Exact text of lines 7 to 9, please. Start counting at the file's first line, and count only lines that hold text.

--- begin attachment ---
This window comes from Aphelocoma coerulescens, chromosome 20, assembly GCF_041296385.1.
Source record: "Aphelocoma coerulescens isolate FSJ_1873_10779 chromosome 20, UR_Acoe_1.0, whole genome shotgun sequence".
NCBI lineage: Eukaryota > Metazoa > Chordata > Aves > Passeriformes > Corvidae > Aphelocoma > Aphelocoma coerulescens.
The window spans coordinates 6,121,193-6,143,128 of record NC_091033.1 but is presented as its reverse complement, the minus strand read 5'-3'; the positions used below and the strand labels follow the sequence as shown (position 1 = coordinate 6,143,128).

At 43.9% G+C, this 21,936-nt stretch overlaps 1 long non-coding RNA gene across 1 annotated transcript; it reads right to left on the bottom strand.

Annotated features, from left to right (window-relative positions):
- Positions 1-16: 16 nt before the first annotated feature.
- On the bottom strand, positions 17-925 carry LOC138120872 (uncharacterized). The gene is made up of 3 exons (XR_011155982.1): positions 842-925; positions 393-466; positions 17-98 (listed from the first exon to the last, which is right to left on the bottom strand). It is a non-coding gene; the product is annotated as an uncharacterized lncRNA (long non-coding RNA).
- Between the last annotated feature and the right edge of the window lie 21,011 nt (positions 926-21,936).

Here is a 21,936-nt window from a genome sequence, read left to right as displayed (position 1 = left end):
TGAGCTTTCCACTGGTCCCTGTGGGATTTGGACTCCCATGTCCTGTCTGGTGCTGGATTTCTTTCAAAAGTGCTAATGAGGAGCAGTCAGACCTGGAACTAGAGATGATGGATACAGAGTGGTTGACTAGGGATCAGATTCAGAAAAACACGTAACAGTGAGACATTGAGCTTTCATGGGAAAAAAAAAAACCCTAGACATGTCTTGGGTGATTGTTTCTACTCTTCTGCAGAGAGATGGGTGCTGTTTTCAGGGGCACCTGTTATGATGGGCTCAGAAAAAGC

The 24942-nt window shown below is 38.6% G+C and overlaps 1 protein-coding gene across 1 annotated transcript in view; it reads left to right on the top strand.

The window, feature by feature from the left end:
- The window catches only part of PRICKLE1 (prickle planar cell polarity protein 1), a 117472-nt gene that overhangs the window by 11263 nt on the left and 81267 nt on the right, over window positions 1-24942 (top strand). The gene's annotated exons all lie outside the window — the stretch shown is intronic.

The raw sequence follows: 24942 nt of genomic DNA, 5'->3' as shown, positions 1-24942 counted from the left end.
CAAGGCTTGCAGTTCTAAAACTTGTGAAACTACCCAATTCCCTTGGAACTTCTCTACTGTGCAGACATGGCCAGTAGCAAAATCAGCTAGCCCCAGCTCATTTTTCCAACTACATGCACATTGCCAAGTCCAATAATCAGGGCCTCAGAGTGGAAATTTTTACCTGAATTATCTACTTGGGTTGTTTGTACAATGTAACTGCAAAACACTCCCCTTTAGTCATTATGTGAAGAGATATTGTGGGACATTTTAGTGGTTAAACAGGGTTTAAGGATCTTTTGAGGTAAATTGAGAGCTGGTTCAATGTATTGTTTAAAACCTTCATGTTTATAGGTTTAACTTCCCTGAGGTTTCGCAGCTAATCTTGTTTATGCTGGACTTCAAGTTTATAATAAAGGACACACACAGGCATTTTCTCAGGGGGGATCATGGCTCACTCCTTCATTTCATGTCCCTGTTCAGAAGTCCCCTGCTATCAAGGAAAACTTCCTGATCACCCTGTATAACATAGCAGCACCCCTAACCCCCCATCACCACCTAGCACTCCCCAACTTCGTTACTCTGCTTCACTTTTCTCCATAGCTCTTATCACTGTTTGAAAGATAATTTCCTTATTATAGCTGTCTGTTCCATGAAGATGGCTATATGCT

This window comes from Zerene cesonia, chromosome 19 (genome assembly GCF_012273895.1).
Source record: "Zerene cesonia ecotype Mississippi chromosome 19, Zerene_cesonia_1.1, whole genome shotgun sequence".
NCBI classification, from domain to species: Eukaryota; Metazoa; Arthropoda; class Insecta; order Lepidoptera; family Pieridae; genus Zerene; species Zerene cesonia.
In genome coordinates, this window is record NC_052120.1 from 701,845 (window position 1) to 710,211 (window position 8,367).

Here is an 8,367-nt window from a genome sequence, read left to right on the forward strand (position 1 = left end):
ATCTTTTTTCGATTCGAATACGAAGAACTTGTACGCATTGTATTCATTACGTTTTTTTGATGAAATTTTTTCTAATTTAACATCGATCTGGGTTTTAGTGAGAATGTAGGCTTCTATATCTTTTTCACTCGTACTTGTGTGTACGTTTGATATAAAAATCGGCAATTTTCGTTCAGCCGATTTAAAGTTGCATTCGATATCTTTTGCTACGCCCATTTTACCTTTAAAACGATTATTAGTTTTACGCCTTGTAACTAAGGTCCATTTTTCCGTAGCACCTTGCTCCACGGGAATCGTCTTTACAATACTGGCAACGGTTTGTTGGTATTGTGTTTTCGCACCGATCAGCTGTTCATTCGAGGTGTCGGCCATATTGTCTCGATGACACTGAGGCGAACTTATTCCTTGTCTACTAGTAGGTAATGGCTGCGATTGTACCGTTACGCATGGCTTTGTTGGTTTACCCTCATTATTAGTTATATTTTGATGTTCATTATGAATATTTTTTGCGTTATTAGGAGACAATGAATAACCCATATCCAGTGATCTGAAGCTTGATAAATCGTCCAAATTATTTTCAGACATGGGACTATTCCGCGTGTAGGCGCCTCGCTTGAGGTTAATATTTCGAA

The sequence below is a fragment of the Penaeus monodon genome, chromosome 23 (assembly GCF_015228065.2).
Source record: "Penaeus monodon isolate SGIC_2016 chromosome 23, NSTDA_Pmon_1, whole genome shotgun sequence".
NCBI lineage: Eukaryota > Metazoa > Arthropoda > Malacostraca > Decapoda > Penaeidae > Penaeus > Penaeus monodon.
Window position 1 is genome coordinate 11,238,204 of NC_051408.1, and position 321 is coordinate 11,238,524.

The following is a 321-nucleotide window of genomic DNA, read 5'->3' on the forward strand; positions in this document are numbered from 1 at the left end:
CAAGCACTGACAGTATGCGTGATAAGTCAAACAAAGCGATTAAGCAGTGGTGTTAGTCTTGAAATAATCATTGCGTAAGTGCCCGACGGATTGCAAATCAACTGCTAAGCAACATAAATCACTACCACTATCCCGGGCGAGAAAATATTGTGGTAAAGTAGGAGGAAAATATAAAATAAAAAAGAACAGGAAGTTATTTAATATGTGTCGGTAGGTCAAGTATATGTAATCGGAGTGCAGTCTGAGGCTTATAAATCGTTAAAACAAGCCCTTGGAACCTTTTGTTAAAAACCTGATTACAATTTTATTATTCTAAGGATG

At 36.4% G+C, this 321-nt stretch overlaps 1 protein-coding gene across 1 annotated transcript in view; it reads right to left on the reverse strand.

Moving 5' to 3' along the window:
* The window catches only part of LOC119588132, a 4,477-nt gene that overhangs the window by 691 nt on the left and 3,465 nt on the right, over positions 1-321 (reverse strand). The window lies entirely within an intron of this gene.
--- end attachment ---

- Positions 1-16: 16 nt before the first annotated feature.
- On the bottom strand, positions 17-925 carry LOC138120872 (uncharacterized). The gene is made up of 3 exons (XR_011155982.1): positions 842-925; positions 393-466; positions 17-98 (listed from the first exon to the last, which is right to left on the bottom strand). It is a non-coding gene; the product is annotated as an uncharacterized lncRNA (long non-coding RNA).
- Between the last annotated feature and the right edge of the window lie 21,011 nt (positions 926-21,936).